As you may already suspect, since conditions change so significantly as the seasons change, so too do the rules of the road and seasonal capacity requirements. This year, especially since capacity is already so tight, these seasonal events will play an even larger role in the food and beverage industry. 

The capacity restrictions that you should keep in mind this spring are easily tied to produce season and its capacity requirements.

Produce Season Harvest Photo

Produce Season

This time of year — beginning in February and ending in late June — tests the trucking industry’s ability to keep up with capacity demands. Spring is the season of rebirth. Flowers bud, grass grows, ice melts and children frolic in the rain.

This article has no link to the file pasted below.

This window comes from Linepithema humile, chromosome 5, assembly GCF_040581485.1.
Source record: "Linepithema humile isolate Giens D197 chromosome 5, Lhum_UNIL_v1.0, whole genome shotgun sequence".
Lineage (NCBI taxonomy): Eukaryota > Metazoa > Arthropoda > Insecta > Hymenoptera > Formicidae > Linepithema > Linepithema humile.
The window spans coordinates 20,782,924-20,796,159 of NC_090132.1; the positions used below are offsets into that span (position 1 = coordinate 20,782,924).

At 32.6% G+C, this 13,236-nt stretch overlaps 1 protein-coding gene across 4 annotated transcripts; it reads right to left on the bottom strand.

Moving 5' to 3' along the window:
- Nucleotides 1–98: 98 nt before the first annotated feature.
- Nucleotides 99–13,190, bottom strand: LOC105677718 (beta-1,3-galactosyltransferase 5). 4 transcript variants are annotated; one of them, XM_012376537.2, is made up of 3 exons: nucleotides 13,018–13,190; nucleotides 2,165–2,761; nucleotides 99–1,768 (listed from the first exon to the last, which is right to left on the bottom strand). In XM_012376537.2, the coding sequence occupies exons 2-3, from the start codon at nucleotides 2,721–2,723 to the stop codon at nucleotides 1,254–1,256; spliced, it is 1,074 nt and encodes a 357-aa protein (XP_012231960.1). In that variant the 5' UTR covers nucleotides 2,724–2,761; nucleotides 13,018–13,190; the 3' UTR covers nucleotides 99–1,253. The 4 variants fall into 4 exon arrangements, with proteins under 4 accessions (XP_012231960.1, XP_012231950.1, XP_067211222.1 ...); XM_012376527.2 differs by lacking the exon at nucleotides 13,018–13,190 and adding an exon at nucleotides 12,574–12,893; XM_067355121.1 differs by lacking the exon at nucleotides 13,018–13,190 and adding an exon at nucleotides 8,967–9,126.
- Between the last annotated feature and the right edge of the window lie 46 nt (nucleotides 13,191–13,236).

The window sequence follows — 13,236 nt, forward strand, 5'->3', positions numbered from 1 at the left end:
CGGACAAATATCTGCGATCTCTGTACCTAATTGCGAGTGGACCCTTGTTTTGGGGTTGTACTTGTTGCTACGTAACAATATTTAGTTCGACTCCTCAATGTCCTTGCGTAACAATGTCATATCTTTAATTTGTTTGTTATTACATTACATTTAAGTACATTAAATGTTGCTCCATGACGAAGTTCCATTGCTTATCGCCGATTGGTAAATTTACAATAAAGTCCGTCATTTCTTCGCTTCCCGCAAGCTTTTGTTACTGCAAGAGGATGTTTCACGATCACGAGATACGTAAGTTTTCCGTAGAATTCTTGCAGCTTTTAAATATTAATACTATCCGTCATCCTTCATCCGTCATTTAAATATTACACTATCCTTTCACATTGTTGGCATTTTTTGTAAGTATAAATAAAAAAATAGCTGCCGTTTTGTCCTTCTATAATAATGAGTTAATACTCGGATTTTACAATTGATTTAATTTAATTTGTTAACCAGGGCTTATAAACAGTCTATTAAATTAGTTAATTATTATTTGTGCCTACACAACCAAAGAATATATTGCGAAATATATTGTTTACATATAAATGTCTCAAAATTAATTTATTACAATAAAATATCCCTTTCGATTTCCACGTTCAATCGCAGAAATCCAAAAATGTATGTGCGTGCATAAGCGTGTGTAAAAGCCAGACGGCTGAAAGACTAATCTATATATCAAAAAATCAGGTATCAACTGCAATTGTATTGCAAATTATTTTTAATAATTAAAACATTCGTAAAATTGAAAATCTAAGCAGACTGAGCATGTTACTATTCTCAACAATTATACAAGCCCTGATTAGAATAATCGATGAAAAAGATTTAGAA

In this industry, spring is also known for the large volume of produce coming into season. Throughout this time of year, the vegetables and fruit occupying fields across the country are harvested, packaged and distributed. In total, this produce is moved to grocery stores, food manufacturers and various vendors spanning the nation. 

Due to the time sensitivity of these perishable items, dry van and reefer capacities in key areas are limited significantly. As such, the current stress on America's supply chain caused by the trailer shortage, driver shortage and rising demand are only magnified in the spring. 

Note, the abundance of produce per year is completely dependent on what Mother Nature allows. As such, the amount of impact this makes on the price of your shipping lanes is based on your location and the abundance of produce leaving the fields.